First report of cotton blue disease in the United States
Credit: Kathy Lawrence and Auburn University
St. Paul, MN (October, 2019)–In August 2017, Kathy S. Lawrence, a plant pathologist at Auburn University, received a call from Drew Schrimsher of Agri-AFC, who had discovered foliar distortion and leaf curling and rolling on approximately 50,000 acres of cotton in southeastern Alabama. After ruling out herbicide damage, Schrimsher contacted Lawrence, and she visited the fields 2 days later.
Lawrence took samples and sent them to Judith K. Brown at the University of Arizona. After 7 months of research, Brown connected the symptoms to cotton blue disease, caused by Cotton leafroll dwarf virus (CLRDV). The disease had never been seen in the United States. It was first reported in Africa in 1949 and then not again until 2005, when it was reported in Brazil.
Reported from six counties in coastal Alabama in 2017, cotton blue disease affected approximately 25% of the state’s cotton crop and caused a 4% yield loss. The disease was reported again in 2018, affecting 3-100% of cotton fields in Alabama but causing only a 1% yield loss.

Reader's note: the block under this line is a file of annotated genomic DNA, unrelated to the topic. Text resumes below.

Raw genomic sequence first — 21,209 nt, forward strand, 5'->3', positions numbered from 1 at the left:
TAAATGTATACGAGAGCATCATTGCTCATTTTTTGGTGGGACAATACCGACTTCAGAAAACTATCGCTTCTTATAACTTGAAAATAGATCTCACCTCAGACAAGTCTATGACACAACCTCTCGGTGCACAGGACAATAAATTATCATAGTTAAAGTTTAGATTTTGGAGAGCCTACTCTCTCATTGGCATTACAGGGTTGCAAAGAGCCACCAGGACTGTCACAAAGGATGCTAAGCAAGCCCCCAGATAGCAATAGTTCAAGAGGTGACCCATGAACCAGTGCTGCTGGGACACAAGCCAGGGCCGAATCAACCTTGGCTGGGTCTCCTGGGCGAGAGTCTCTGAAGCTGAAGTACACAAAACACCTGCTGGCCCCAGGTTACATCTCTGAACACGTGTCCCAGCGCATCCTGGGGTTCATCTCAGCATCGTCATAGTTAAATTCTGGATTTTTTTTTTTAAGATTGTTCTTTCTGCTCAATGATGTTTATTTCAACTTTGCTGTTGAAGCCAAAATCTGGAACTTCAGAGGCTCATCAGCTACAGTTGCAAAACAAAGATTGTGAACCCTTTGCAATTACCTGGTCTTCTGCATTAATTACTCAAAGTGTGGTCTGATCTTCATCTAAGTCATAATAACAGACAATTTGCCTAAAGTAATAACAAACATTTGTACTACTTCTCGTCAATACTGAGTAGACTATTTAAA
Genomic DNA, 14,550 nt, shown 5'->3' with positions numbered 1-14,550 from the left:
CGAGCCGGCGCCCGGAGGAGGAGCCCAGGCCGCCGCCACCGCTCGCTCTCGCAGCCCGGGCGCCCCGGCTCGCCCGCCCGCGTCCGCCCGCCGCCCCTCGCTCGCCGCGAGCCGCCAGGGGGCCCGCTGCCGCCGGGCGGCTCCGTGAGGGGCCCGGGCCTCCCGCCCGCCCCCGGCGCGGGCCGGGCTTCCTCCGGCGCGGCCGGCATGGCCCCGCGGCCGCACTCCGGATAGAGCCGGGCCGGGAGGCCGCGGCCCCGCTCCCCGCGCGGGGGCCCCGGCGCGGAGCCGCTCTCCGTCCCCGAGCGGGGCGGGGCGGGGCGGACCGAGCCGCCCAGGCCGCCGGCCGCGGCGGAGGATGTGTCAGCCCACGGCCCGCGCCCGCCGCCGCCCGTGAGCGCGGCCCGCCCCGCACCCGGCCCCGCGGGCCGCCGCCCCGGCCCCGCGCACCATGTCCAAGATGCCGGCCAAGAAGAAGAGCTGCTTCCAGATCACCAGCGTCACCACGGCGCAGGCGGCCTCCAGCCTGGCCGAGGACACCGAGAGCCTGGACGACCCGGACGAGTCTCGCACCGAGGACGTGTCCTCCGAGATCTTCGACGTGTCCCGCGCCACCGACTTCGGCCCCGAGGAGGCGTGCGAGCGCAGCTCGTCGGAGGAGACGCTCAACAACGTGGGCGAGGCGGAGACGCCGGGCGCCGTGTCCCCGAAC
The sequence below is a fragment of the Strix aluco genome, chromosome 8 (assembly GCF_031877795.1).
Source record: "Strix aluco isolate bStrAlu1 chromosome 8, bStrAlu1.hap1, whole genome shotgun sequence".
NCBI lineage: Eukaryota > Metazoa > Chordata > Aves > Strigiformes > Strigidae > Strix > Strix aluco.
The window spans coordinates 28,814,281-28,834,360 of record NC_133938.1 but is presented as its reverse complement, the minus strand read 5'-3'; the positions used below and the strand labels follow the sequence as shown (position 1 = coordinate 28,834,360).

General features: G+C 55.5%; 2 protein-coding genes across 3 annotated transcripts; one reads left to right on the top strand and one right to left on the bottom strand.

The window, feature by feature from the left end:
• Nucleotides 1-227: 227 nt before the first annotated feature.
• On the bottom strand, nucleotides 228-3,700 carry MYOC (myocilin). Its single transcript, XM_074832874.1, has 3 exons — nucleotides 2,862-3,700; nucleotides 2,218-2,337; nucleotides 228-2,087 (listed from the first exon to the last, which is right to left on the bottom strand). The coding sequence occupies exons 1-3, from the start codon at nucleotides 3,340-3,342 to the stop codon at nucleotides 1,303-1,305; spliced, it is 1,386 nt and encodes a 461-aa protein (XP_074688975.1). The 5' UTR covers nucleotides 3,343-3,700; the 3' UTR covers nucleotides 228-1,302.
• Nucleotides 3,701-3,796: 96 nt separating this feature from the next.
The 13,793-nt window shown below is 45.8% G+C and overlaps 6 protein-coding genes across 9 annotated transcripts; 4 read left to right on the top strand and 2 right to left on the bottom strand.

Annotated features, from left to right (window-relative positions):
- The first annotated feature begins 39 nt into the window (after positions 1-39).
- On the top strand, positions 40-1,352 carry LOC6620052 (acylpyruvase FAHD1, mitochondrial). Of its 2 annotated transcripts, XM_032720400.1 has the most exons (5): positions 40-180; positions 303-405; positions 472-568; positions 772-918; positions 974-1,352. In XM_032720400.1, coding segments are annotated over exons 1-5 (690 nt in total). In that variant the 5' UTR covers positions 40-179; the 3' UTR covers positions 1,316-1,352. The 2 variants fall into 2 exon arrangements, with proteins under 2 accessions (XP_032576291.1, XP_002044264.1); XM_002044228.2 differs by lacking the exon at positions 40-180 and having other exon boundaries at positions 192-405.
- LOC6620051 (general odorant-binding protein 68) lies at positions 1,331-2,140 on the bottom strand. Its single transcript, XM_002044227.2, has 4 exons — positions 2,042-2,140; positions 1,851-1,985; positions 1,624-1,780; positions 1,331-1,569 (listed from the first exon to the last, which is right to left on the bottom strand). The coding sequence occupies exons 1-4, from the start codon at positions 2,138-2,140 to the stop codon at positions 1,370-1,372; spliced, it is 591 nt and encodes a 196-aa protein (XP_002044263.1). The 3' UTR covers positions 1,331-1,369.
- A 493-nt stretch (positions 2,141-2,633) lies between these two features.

Symptoms, which include slowed plant growth, loss of chlorophyll, and dwarfing of infected leaves, usually do not appear until last August after full bloom. To date, there are no recommended strategies for management of this disease.
The full story behind the discovery of cotton blue disease in Alabama is presented in two “Focus on Cotton” webcasts: the 13-minute “Cotton Blue Disease Caused by Cotton leafroll dwarf like virus: Identification, Symptomology, and Occurrence in Alabama,” by Kathy S. Lawrence, and the 33-minute “Introduction of Cotton leaf roll dwarf-like Polerovirus into the United States: High-Throughput Discovery, Identification, and Genomic Comparisons,” by Judith K. Brown.
Both presentations are available through the “Focus on Cotton” resource on the Plant Management Network. This resource contains more than 75 webcasts, along with presentations from six conferences, on a broad range of aspects of cotton crop management: agronomic practices, diseases, harvest and ginning, insects, irrigation, nematodes, precision agriculture, soil health and crop fertility, and weeds. These webcasts are available to readers open access (without a subscription).
The “Focus on Cotton” homepage also provides access to “Cotton Cultivated,” a new resource from Cotton Incorporated that helps users quickly find the most current cotton production information available. These and other resources are freely available courtesy of Cotton Incorporated at http://www.
Ashley Bergman Carlin